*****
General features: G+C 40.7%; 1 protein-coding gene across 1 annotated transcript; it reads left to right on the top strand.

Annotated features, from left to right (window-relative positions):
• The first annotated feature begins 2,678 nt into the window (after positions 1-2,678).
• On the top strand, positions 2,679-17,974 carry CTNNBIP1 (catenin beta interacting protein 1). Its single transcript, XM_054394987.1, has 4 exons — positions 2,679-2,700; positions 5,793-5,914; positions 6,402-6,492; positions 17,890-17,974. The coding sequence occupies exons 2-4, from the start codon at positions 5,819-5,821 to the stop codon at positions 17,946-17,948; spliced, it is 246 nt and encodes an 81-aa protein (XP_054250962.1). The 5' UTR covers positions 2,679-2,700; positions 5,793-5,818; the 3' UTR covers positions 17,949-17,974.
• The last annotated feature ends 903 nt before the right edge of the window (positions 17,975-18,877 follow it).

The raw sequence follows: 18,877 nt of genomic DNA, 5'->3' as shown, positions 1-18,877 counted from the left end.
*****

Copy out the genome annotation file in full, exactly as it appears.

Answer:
General features: G+C 40.7%; 1 protein-coding gene across 1 annotated transcript; it reads left to right on the top strand.

Annotated features, from left to right (window-relative positions):
• The first annotated feature begins 2,678 nt into the window (after positions 1-2,678).
• On the top strand, positions 2,679-17,974 carry CTNNBIP1 (catenin beta interacting protein 1). Its single transcript, XM_054394987.1, has 4 exons — positions 2,679-2,700; positions 5,793-5,914; positions 6,402-6,492; positions 17,890-17,974. The coding sequence occupies exons 2-4, from the start codon at positions 5,819-5,821 to the stop codon at positions 17,946-17,948; spliced, it is 246 nt and encodes an 81-aa protein (XP_054250962.1). The 5' UTR covers positions 2,679-2,700; positions 5,793-5,818; the 3' UTR covers positions 17,949-17,974.
• The last annotated feature ends 903 nt before the right edge of the window (positions 17,975-18,877 follow it).

The raw sequence follows: 18,877 nt of genomic DNA, 5'->3' as shown, positions 1-18,877 counted from the left end.